By Jon Miller | Post Date: July 26, 2004 1:41 PM | Comments: 6
There's an often-cited Harvard Business Review statistic that goes something like "Developing a new client relationship costs between six to eight times more than maintaining an existing relationship". Spending six times more on customer retention does not sound Lean.
For review, Lean can be boiled down to three rules:
#1: The customer defines value
While there is a large body of well-developed systems and methods for achieving #3 (Just In Time, cellular manufacturing, etc.) and the entire focus of kaizen is on improving performance by doing #2, there is surprisingly little in the Lean body of knowledge on #1, defining what customers value.
Take for example the 'Lean Pathway' that the Lean Enterprise Institute uses to describe the steps in a Lean Transformation. It states "Specify Value" as step one, yet contains no tools, strategies, or methods on how to do this. At the beginning of Value Stream Mapping it is necessary to define what the customer values. While it is fairly simple to do this for a manufacturing process, it is rarely done well at the enterprise level, particularly for service companies.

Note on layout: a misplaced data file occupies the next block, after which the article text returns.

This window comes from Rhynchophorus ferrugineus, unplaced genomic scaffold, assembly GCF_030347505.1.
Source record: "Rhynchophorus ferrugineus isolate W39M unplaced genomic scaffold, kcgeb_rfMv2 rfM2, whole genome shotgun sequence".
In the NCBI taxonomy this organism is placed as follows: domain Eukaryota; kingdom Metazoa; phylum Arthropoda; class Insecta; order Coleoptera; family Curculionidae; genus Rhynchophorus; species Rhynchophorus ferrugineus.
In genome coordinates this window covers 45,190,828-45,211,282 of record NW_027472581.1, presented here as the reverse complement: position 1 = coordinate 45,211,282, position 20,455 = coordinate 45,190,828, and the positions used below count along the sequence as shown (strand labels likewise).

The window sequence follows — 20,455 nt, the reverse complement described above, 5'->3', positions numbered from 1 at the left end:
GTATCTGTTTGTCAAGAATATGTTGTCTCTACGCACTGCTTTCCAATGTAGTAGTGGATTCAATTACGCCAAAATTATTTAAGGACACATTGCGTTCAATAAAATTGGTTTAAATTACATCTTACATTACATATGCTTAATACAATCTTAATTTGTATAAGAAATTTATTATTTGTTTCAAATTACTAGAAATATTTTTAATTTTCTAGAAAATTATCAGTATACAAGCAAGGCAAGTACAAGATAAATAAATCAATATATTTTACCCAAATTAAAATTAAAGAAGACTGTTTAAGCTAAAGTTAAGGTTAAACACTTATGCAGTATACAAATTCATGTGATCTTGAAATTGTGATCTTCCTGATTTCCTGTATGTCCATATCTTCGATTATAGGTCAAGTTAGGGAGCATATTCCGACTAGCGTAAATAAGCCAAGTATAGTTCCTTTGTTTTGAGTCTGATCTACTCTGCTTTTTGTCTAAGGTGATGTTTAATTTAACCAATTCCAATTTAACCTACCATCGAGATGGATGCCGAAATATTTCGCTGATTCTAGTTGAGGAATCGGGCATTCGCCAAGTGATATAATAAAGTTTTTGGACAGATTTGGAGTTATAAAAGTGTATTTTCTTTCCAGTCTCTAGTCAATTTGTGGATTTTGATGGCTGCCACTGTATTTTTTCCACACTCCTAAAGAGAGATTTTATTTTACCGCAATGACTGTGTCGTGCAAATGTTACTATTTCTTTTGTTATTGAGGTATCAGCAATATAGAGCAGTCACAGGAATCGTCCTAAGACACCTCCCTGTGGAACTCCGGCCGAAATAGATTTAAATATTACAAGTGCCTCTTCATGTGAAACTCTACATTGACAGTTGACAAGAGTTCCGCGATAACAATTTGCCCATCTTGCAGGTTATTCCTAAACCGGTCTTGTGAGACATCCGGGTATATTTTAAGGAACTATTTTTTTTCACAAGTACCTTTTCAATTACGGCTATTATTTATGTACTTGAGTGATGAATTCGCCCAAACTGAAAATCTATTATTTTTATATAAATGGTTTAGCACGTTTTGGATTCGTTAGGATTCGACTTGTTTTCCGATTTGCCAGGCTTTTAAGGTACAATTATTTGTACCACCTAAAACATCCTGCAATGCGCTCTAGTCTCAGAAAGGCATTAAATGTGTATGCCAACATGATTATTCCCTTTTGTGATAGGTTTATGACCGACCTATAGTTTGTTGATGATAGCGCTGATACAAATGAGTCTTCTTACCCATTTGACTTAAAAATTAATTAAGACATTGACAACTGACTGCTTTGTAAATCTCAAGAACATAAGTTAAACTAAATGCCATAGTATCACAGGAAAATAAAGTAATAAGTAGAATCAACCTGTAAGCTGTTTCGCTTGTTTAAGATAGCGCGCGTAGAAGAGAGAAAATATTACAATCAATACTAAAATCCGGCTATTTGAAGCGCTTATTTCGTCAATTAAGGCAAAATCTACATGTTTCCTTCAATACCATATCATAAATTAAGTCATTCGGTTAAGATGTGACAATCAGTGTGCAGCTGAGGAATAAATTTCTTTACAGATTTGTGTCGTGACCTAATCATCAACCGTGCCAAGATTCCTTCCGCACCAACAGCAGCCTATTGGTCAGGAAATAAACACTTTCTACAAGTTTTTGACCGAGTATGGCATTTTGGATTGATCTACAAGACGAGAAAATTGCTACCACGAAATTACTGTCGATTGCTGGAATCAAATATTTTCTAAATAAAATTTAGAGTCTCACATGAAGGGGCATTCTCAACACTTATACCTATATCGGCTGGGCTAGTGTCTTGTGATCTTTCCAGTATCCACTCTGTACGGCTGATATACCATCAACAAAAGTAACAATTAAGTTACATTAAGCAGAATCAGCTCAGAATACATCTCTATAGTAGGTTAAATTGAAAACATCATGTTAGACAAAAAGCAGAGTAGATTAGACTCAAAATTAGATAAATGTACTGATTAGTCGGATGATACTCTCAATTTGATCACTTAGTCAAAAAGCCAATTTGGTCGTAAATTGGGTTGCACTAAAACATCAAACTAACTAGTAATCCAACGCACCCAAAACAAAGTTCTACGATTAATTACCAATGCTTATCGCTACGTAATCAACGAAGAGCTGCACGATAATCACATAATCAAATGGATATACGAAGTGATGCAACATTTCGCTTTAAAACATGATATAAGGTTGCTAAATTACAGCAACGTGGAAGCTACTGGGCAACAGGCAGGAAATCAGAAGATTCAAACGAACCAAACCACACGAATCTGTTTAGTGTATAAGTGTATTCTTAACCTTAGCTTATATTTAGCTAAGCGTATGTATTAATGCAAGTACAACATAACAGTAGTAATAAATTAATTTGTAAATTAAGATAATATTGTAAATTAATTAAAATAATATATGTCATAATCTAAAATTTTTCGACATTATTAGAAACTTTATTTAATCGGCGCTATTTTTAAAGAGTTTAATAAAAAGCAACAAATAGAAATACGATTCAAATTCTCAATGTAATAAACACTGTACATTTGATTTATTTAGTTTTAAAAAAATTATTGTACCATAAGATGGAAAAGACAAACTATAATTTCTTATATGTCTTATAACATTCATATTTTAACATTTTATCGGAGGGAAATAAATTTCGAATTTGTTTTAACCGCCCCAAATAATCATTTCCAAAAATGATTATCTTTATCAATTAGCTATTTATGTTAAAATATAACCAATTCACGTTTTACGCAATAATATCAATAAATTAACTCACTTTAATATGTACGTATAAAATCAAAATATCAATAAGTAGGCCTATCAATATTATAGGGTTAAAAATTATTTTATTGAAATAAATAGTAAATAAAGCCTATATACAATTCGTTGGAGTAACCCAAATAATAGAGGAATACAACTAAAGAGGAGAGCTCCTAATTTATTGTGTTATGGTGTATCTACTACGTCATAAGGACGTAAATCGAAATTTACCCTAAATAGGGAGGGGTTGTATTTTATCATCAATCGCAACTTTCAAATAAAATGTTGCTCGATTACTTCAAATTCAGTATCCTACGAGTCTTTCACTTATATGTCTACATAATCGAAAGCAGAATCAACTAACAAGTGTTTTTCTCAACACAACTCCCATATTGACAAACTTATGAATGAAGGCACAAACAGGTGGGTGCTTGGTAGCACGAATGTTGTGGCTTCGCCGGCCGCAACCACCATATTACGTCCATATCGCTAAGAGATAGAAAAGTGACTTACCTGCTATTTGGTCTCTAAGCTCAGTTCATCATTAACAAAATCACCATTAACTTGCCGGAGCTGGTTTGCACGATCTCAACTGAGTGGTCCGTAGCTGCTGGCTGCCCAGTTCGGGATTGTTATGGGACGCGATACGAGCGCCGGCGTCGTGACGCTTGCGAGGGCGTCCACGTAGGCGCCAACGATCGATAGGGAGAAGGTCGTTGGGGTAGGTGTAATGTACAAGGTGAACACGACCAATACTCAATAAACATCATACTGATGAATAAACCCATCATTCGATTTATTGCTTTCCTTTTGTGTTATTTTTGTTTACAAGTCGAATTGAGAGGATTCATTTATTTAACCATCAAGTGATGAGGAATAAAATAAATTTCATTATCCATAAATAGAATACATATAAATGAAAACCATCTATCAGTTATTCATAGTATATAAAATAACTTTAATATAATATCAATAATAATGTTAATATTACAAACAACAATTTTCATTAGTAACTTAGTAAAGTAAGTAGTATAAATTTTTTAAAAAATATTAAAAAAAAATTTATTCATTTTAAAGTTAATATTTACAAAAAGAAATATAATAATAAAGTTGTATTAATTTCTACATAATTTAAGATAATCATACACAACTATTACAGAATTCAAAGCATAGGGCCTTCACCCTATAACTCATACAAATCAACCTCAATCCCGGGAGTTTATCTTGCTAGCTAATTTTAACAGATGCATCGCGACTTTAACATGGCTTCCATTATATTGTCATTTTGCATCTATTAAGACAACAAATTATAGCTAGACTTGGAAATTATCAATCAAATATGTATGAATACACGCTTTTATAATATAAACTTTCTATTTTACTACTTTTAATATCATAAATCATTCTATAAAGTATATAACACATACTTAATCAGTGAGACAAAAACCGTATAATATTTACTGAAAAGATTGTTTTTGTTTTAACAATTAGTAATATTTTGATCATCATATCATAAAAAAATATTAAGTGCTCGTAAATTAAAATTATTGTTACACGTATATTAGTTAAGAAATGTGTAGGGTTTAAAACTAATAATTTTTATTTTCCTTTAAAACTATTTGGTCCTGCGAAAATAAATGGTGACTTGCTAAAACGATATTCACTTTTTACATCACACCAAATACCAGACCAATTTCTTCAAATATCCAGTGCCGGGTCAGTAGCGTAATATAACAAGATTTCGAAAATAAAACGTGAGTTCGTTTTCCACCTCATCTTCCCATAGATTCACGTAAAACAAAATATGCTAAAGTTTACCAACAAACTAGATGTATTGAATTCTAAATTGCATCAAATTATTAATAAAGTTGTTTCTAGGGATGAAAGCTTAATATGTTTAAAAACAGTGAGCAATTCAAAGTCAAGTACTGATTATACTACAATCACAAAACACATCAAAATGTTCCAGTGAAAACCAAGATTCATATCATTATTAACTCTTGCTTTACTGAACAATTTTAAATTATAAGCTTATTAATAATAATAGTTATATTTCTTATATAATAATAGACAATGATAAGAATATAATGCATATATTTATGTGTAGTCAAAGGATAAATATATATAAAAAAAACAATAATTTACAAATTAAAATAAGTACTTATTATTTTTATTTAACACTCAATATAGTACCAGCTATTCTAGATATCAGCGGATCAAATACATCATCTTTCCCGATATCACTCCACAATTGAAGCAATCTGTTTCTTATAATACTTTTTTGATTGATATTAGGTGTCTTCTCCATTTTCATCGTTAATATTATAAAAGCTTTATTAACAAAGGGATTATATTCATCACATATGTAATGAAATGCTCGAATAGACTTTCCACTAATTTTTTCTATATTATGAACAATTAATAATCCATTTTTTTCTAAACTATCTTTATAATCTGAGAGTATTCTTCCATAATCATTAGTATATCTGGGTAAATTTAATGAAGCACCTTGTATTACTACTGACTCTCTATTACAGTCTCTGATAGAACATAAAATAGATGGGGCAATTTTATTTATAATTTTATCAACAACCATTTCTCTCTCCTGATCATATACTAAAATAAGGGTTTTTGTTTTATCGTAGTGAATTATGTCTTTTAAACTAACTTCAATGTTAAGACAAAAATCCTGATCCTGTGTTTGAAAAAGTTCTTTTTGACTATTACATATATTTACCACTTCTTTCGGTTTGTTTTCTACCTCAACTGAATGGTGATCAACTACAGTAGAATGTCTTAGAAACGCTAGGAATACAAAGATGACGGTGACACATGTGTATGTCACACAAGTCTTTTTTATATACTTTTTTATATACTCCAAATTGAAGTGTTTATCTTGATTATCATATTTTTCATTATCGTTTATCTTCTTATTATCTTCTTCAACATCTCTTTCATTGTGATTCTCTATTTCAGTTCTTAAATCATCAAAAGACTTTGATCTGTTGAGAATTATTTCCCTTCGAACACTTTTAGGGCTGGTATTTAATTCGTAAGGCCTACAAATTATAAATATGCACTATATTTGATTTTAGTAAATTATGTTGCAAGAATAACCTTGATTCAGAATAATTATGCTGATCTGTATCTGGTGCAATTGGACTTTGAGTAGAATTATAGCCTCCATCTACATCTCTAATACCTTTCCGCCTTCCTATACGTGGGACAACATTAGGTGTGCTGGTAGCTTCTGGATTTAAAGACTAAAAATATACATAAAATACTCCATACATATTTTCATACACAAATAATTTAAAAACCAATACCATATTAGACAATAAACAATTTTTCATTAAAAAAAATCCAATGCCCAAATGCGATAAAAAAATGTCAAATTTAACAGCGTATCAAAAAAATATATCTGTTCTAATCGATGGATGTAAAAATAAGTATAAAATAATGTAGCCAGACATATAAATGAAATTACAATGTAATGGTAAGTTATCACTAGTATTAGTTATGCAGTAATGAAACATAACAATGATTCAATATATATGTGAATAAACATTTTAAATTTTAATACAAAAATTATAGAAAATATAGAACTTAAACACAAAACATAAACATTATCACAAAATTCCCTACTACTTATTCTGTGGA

To remove any doubt that customer service is an important part of Lean, let's look at how poor customer service creates waste. Doing a poor job with a client relationship requires putting in effort to repair damage (correction, defects). Having to do more sales & marketing activity to keep the pipeline full also stretches valuable resources (overproduction). Doing things we think will keeps the customer happy but may not is also a waste (processing waste). And finally, rapid growth leads to managing more customers or more projects (inventory), at a lower quality level resulting in customer turnover.
From a product design standpoint Quality Function Deployment does a good job with Voice of Customer and other tools to narrow down the design features customers want. Six Sigma tools can be applied to statistically identify the customers' spoken and unspoken needs. Both of these tend to focus on analysis of data rather than listening to how happy or unhappy the customers are about the job you are doing right now.
The rule of thumb that letting a defect pass undetected downstream and having to correct it later costs 10 times as much as correcting the problem at the source. Perhaps the "six to eight" times quoted in the Harvard Business Review is conservative. We need a "customer service at the source" as well as "quality at the source".
This begins with face to face interviews with clients, followed by defined customer satisfaction criteria, and frequent satisfaction checks throughout the process. Encourage customers to tell you sooner when they are not satisfied. Encourage people to make it right with the customer sooner. This will save time and money, and keep customers happy.Comments are moderated to filter spam and inappropriate content. There may be a delay before your comment is published.